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alin_stan
New Contributor

SSL VPN Certificat authentication

Hi,

 

I want to implement SSL VPN client to site certificate authentication.

The things I tried till now :

1. Set the Fortinet_CA_SSL Proxy certificate in the ssl vpn settings as required for clients, downloaded the fortinet ca ssl proxy certificate on a client computer, installed it and tried to connect - didn't work.

2. Generate a certificate request, signed it on a windows server certificate authority and then import it on fortigate. I installed the same certificate I imported on fortigate on a client computer and tried to connect - didn't work.

 

I don't think I understanded well the concepts of certificates and what certificate should I use on the fortigate unite and what certificates I should use on client computers.

 

Another thing I tried to experiment related to certificates is setting the certificate for GUI administration of the fortigate and then importing it to a computer. I still get the warning when I connect with a browser on the fortigate. This is not very important but I thought it would be for my understanding about certificates.

 

The only thing that worked well for me was ssl deep inspection. I set the certificate to use for deep inspection (fortinet ca ssl proxy) and then I installed it on a computer. After that I didn't receive warnings when I open https websites, so it worked.

 

Can anyone give me a step by step guidance ?

Thank you very much!

 

1 Solution
Christopher_McMullan

It all comes down to what the purpose of each certificate is, either the built-in defaults or ones you generate and import. The CA SSL proxy certificate is specifically meant for the FortiGate to act as a "CA on-the-fly", and re-write the certificates of sites that clients try to visit that you want to place under deep inspection. The FortiGate intercepts their session from the start, and replies as an impersonation of the real destination server. It takes the real server's certificate as a template, and re-writes the issuer portion so that, instead of the site's authority being guaranteed by Entrust, it's now guaranteed by something like "FGT80C3911605328". Obviously, this makes browsers scream unless the CA certificate is imported ahead of time.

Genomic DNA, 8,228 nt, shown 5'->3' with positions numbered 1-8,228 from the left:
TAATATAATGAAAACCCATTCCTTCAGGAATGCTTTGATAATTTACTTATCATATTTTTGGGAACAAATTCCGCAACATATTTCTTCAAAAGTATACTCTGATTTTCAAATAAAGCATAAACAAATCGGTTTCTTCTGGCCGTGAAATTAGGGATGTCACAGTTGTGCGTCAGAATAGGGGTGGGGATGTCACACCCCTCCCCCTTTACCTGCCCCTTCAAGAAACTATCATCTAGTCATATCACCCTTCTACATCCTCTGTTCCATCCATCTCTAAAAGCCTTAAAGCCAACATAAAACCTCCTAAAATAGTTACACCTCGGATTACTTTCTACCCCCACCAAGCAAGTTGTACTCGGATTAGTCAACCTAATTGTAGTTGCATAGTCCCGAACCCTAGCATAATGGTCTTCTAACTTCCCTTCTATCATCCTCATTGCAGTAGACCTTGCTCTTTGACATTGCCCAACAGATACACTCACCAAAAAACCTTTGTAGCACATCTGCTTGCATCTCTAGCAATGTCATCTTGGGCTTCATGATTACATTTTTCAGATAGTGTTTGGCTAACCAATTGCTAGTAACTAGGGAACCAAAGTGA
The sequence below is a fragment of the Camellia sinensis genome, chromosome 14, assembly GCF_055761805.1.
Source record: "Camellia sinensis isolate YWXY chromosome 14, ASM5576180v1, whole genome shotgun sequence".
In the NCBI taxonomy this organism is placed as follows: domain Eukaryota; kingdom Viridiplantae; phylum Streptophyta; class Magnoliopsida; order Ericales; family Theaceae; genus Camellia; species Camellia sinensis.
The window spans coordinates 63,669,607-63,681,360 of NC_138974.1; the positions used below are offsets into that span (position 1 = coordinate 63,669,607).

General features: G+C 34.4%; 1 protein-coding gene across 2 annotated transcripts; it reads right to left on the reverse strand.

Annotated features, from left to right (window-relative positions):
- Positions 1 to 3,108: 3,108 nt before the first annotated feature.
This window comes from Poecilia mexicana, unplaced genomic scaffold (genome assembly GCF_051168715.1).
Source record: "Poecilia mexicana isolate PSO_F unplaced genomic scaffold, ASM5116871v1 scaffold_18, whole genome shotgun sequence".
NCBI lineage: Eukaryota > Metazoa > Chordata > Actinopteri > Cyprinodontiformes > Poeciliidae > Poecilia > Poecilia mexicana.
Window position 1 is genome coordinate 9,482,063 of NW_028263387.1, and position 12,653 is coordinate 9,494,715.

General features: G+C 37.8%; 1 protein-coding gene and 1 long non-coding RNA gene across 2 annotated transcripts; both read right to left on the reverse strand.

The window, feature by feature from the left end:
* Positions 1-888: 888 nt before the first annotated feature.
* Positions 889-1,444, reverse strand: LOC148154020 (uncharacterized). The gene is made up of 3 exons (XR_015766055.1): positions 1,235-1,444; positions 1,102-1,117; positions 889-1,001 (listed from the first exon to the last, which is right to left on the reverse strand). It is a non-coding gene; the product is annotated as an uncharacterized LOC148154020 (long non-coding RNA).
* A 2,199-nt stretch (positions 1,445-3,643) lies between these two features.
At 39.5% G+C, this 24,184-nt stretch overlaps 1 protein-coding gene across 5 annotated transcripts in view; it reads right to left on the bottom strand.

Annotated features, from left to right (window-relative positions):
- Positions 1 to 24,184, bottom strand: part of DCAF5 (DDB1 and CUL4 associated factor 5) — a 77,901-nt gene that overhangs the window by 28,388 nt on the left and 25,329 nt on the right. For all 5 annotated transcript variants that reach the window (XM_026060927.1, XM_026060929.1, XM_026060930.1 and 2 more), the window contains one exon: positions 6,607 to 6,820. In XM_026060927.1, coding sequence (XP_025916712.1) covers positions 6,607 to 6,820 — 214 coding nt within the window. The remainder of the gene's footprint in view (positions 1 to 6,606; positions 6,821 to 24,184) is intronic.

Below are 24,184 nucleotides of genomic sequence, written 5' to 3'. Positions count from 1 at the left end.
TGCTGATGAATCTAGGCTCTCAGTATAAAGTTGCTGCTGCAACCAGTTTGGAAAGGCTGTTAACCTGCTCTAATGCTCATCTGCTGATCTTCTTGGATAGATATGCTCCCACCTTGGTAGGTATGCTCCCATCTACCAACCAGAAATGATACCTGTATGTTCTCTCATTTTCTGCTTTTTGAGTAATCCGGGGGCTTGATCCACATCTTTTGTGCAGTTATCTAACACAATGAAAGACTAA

For GUI identification, if you generate a CSR on the FortiGate and have it signed by a third-party CA (like Entrust), then select it for SSLVPN access or GUI management, you should have no warnings even without having to import the certificate. The FortiGate is now recognized as a web server by a third-party CA.

 

For SSLVPN certificate authentication, you're branching out into a third scenario: client identification. The GUI or tunnel is still authenticated to the client based on the certificate in the last paragraph above, but now clients have to prove who they are to the FortiGate as well using a certificate, instead of a username/password combination. In this case, the FortiGate needs to know who issued a certificate to the client. Most often, it's an enterprise CA. You need to do two things beforehand:

(i) generate a client cert;

and (ii) import the CA cert to the FortiGate under the CA section.